rippin currents

perhaps you have read about this in the news:

Last Friday afternoon – August 5th – in Long Beach, Washington, 12 year-old Dale Ostrander was lifelessly pulled out of the waters off of Cranberry Beach by rescue swimmers Eduardo Mendez and Will Green after being stuck underwater for 25 minutes due to a rip current.

Paramedics tried to revive him for about 10 minutes on the beach, once back at the hospital the were finally able get him breathing again and hear a faint pulse. On August 9th, after the breathing tubes were removed once he came out of an induced coma, he was breathing on his own and speaking in complete sentences….

i got all welled up just reading the articles about this absolute miracle

hit up THIS BLOG to follow along on his recovery

how do rip currents form?

gathered from NOAA:

Rip currents can occur along any coastline that features breaking waves. As waves travel from deep to shallow water, they eventually break near the shoreline. As waves break, they generate currents that flow in both the offshore (away from the coast) and the alongshore directions. Currents flowing away from the coast are called rip currents.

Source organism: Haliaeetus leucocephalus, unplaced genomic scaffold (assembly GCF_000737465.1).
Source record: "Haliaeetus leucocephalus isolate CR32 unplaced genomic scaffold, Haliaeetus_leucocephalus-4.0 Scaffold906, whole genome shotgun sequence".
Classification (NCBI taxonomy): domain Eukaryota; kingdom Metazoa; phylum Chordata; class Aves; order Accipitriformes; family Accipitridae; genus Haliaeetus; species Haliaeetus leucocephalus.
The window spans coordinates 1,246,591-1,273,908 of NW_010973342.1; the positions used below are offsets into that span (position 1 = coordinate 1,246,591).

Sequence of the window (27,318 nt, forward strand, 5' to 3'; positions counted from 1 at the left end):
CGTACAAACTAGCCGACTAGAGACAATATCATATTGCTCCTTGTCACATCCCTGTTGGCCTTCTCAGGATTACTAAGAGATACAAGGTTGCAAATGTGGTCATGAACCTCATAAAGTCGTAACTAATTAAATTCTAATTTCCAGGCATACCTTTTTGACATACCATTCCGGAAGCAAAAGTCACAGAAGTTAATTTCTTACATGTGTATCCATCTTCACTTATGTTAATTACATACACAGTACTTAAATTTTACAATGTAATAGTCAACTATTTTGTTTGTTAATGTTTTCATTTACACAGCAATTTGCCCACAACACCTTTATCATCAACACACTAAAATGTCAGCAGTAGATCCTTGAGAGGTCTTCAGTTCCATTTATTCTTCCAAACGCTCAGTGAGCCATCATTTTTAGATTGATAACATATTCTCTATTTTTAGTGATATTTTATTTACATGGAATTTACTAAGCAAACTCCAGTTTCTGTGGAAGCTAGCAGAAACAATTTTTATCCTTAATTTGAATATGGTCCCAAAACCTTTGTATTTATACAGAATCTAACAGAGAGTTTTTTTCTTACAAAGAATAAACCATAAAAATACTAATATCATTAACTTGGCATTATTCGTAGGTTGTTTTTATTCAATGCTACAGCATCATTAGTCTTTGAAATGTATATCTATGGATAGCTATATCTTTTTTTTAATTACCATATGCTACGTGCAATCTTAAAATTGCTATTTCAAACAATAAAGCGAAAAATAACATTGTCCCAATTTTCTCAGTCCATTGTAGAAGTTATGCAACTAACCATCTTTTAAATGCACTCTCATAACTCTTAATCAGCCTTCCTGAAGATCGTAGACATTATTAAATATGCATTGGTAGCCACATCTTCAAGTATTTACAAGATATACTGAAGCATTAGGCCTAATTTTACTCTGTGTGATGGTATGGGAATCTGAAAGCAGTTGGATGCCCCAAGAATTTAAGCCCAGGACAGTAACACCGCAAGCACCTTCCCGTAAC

Rip currents are a result of complex interactions between waves, currents, water levels and nearshore bathymetry. A rip current forms as the narrow, fast-moving section of water travels in an offshore direction. Rip currents can also result from a wave’s natural variability or when a current traveling along the shoreline encounters a structure such as a groin or jetty and is forced offshore.

how to escape a rip current:

STAY CALM! most people’s first instinct is to begin thrashing and swim against the current back to the shallow waters, closer to the shore line. even if you are the world’s strongest swimmer, you are going to wear out, the current is far too strong to fight head on.

you can first try to swim parallel to the beach, this will get you out of the outward current. but if that is too hard, simply let the current take you out to calmer waters. you will clear of the rip soon enough and can make your way back in, or if that feels like its too much for you, begin to tread water, call for help, signal to people on the beach or if your other options aren’t working, wait for the waves to carry you in.

if you see someone stuck in a rip current, don’t be a superhero and dive right in to save them, you’ll probably end up just as stuck as they are. instead, alert a lifeguard or the police. if there are none around and you really do have to go in after them, make sure you have some sort of flotation device with you like a boogie-board, raft or life preserver.

and the number one rule all of us shore kids learned at a very young age


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